On this page we discuss integration and area of parametric equations.
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The area under a smooth curve defined parametrically as \( x = X(t) \) and \( y = Y(t) \) from \( t=t_0\) to \( t=t_1\) can be calculated using the integral
\(\displaystyle{s = \int_{t_0}^{t_1}{Y(t)X'(t) ~ dt}}\)
where \( X'(t) = dX/dt \).
You may also find this written in a shorthand form as
\(\displaystyle{s = \int_{t_0}^{t_1}{y~dx}}\)
In this notation, \( dx = (dx/dt) dt \).
Practice
Calculate the area under the parametric curve \( x = t^2 \), \( y = 4t^2-t^4 \) for \( 0 \leq t \leq 2 \).
Problem Statement |
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Calculate the area under the parametric curve \( x = t^2 \), \( y = 4t^2-t^4 \) for \( 0 \leq t \leq 2 \).
Solution |
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video by The Organic Chemistry Tutor |
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Find the area under the curve \(x=1+e^t\), \(y=t-t^2\) and above the x-axis.
Problem Statement |
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Find the area under the curve \(x=1+e^t\), \(y=t-t^2\) and above the x-axis.
Solution |
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video by Krista King Math |
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Calculate the area enclosed by the parametric curve \(x = t^3 - 3t\), \(y = 4t^2\).
Problem Statement |
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Calculate the area enclosed by the parametric curve \(x = t^3 - 3t\), \(y = 4t^2\).
Final Answer |
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Area = \(\displaystyle{ \frac{96}{5}\sqrt{3} }\)
Problem Statement |
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Calculate the area enclosed by the parametric curve \(x = t^3 - 3t\), \(y = 4t^2\).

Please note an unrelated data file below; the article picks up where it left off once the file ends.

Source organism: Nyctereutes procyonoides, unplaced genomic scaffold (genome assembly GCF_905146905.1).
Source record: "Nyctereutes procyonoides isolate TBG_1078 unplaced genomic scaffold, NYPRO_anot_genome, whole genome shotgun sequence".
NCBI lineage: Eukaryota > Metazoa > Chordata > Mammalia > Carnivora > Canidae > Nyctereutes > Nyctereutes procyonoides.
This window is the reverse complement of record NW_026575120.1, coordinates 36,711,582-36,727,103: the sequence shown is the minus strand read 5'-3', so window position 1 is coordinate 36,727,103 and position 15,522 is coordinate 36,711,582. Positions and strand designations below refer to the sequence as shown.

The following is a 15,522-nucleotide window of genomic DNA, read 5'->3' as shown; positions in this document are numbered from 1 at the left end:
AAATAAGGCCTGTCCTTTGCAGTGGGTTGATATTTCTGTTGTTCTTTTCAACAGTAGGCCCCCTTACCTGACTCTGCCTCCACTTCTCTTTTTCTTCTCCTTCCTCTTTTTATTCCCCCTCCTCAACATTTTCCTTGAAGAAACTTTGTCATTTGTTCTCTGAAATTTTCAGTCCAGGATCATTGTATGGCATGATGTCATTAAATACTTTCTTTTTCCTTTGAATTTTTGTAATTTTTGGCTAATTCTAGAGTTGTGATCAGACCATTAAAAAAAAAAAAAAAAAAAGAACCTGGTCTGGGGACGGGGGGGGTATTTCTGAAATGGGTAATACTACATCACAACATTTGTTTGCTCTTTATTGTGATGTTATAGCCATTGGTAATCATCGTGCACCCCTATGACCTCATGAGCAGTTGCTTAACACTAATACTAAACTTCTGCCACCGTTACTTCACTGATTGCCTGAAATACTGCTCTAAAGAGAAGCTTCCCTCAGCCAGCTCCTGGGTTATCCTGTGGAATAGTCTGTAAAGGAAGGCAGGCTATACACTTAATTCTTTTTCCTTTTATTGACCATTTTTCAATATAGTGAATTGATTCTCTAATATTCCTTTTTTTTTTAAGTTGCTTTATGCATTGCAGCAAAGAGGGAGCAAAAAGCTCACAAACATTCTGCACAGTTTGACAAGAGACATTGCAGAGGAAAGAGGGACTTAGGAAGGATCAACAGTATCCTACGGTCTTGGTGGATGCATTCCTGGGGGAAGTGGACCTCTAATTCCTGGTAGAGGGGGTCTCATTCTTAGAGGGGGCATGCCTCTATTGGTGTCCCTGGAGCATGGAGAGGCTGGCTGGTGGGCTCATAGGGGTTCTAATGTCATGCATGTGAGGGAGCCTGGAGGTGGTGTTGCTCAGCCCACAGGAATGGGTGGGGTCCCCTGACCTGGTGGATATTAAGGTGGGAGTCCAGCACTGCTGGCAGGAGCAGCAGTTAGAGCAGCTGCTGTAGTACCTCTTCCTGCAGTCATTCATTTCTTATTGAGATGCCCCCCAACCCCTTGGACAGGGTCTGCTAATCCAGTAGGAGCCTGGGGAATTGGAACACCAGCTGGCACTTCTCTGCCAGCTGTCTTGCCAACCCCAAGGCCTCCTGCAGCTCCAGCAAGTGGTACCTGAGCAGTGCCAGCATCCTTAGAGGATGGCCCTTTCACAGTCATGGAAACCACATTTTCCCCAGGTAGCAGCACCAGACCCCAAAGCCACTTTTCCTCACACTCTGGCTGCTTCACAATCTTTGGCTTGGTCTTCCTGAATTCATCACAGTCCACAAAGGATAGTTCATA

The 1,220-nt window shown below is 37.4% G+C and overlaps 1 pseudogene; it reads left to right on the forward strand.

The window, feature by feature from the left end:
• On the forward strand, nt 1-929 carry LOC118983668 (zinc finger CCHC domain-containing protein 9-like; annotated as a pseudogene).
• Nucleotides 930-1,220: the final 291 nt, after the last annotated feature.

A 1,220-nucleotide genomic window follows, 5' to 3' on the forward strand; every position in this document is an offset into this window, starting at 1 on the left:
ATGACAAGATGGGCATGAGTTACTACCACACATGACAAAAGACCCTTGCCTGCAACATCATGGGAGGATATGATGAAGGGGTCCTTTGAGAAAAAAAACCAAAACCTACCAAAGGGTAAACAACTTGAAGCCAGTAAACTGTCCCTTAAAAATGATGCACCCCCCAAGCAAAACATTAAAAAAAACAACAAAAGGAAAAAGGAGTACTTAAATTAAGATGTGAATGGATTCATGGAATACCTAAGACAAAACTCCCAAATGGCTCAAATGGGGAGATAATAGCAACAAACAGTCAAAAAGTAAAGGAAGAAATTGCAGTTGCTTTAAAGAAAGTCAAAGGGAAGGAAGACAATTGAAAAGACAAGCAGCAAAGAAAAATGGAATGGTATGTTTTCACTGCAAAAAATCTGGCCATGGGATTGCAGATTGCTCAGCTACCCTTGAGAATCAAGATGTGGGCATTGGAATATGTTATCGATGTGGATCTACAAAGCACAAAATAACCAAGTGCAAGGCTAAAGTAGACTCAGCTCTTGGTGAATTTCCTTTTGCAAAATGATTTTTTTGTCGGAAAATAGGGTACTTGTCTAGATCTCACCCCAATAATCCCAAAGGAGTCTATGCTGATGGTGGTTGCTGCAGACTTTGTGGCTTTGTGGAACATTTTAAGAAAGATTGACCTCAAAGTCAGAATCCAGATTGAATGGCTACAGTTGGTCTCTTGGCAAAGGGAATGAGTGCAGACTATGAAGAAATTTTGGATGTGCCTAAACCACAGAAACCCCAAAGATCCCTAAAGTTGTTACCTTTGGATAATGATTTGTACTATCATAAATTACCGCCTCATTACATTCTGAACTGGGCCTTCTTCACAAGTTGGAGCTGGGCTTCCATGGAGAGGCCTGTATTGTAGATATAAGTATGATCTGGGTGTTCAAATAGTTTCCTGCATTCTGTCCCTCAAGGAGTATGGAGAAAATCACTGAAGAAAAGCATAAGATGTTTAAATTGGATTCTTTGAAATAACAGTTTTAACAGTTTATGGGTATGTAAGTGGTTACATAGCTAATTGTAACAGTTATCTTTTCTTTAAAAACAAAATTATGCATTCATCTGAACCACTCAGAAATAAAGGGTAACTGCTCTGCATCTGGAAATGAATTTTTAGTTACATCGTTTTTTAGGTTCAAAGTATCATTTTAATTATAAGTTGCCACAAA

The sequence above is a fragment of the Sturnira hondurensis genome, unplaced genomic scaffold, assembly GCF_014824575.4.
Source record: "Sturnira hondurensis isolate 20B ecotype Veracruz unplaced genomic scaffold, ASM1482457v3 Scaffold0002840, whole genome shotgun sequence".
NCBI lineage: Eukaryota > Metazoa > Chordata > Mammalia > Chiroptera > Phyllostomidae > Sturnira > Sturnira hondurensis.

Solution |
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The most difficult and time-consuming part of this problem is setting up the integral. Here is a general overview explaining how we will tackle this problem.
1. Graph the parametric equation.
2. Find the important points that determine the area to be calculated.
3. Determine how to set up the integrals in general to calculate the area.
4. Set up the integrals and evaluate.
1. Graph the parametric equation.
Notice we have included the direction of the graph in the plot. Now we can easily see the area that needs to be calculated. Without this graph, it would have been extremely difficult to set up the integral(s) to determine the area.
2. Find the important points that determine the area to be calculated.
First, we need to find the point where the graph crosses itself. It looks like this occurs at the point \((0,12)\) but we can't guarantee that just by looking at the graph. So we need to find \(t_1\) and \(t_2\) where the \(x\) and \(y\) values are equal.
At time \(t_1\), we have \( x_1 = {t_1}^3 - 3t_1 \) and \( y_1 = 4{t_1}^2\).
Similarly, at time \(t_2\), we have \( x_2 = {t_2}^3 - 3t_2 \) and \( y_2 = 4{t_2}^2\).
When the graph crosses, we have \( x_1 = x_2\) and \( y_1=y_2\). So we can write
\(\begin{array}{rcl} {t_1}^3 - 3t_1 & = & {t_2}^3 - 3t_2 \ 4{t_1}^2 & = & 4{t_2}^2 \end{array}\)
From the second equation, we may be tempted to write \( t_1 = t_2 \) only, but since \(t\) is squared, we also have the case where \( t_1 = -t_2 \). The time \( t_1 = t_2 \) does not help us since it is true by default. We need the case \( t_1 = -t_2 \). So we substitute \( t_1 = -t_2 \) into the first equation.
\( (-t_2)^3 - 3(-t_2) = {t_2}^3 - 3t_2 \)